Oxygen therapy of the newborn from molecular understanding to clinical practice

Ola Didrik Saugstad, Ju Lee Oei, Satyanarayana Lakshminrusimha, Maximo Vento

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Abstract

Oxygen is one of the most critical components of life. Nature has taken billions of years to develop optimal atmospheric oxygen concentrations for human life, evolving from very low, peaking at 30% before reaching 20.95%. There is now increased understanding of the potential toxicity of both too much and too little oxygen, especially for preterm and asphyxiated infants and of the potential and lifelong impact of oxygen exposure, even for a few minutes after birth. In this review, we discuss the contribution of knowledge gleaned from basic science studies and their implication in the care and outcomes of the human infant within the first few minutes of life and afterwards. We emphasize current knowledge gaps and research that is needed to answer a problem that has taken Nature a considerably longer time to resolve.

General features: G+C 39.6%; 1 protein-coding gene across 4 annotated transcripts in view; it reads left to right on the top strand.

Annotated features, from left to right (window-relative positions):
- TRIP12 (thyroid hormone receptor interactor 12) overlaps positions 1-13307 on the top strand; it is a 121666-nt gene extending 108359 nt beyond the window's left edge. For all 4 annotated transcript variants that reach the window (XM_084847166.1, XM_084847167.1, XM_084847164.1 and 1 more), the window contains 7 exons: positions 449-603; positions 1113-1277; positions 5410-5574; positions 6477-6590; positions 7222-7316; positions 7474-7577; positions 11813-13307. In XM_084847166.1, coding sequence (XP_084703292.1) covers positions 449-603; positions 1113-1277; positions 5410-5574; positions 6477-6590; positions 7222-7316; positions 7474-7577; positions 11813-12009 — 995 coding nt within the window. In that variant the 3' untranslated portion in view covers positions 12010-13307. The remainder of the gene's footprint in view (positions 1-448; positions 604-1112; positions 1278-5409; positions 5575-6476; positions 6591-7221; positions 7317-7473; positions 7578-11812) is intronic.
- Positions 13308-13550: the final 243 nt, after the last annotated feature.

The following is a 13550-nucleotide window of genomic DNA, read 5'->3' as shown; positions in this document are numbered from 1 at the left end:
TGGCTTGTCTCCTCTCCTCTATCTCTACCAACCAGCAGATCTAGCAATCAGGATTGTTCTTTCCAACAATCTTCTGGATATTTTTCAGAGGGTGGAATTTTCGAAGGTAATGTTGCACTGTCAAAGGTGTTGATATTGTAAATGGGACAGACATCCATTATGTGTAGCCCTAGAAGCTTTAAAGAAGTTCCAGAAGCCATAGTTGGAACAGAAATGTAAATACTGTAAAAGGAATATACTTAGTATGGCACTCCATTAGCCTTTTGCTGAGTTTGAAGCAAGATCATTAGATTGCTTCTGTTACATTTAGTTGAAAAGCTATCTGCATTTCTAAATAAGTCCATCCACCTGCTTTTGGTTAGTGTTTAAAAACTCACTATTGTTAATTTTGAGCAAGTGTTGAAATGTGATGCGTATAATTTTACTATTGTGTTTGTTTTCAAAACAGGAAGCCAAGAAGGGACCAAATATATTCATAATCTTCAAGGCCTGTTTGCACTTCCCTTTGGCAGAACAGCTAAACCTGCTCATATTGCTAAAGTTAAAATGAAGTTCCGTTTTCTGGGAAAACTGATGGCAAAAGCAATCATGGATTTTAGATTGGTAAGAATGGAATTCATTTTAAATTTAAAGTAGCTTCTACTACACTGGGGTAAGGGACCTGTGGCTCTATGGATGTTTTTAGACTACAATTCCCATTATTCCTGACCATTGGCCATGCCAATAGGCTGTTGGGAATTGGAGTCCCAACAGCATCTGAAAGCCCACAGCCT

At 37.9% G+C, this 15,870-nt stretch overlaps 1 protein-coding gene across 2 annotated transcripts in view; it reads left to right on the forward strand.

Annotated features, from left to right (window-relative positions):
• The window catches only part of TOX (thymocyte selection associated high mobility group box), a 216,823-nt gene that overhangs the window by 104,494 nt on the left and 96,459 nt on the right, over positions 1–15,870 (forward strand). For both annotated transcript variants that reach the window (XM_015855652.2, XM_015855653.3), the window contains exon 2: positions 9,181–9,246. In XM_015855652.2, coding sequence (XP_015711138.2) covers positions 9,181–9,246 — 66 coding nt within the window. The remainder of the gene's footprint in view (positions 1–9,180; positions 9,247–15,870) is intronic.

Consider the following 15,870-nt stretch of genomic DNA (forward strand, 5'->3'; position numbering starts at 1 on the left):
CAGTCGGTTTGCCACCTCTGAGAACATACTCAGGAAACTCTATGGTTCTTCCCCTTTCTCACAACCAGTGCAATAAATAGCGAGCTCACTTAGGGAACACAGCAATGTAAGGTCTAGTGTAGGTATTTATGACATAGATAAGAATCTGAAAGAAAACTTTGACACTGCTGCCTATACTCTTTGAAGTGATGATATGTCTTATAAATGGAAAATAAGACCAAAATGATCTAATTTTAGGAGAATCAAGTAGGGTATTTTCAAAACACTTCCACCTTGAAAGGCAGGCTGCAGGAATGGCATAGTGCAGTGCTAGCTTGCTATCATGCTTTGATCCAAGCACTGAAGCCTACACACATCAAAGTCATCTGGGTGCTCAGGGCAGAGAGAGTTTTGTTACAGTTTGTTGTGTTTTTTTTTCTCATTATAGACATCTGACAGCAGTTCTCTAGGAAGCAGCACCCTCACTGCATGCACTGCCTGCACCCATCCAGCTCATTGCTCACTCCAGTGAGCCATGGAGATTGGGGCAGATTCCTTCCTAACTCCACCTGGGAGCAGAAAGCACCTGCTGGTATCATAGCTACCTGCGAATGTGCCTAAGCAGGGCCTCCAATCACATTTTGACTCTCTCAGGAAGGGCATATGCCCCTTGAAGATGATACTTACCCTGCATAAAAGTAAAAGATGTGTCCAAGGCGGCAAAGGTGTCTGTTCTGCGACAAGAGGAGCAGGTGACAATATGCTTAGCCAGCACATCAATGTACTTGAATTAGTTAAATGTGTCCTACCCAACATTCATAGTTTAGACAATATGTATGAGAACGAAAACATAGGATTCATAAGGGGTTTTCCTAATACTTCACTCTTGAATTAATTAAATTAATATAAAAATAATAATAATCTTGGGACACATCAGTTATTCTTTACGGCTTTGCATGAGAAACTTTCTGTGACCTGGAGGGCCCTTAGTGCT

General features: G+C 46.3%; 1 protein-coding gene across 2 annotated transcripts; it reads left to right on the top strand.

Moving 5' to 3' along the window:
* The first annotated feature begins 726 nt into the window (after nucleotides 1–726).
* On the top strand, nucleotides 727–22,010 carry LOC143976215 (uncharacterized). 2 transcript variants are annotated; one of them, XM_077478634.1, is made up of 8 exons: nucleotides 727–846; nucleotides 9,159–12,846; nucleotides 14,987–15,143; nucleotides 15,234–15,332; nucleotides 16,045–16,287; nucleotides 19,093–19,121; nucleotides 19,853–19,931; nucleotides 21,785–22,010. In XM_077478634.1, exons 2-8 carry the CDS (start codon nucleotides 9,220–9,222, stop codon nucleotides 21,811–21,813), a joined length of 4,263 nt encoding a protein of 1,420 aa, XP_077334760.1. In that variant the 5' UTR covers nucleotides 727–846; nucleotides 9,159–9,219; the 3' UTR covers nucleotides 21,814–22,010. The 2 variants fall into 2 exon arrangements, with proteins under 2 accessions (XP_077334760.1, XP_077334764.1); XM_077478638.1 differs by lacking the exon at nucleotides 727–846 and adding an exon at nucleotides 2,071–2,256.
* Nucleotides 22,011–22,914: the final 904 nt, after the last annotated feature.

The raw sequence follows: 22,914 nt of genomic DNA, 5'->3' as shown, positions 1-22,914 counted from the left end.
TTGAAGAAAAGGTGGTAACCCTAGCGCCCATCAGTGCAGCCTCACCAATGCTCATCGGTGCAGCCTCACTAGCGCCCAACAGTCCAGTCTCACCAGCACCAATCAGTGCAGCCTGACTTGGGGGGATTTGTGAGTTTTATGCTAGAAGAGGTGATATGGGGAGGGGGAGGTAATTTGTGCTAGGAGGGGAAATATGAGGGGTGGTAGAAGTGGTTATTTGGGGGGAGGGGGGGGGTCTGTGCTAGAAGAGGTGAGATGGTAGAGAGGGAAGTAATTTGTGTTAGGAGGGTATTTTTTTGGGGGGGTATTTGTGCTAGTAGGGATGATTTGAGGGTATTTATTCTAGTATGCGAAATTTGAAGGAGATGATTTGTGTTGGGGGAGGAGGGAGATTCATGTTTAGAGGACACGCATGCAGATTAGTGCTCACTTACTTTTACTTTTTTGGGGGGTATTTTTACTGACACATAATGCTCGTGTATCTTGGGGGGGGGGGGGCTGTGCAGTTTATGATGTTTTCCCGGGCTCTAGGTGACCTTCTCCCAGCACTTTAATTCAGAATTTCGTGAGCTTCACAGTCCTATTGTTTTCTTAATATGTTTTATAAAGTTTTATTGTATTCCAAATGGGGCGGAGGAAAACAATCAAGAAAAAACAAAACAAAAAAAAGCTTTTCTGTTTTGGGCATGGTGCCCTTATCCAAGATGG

Original languageEnglish (US)
JournalPediatric Research
DOIs
StateAccepted/In press - Jan 1 2018

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ASJC Scopus subject areas

  • Pediatrics, Perinatology, and Child Health

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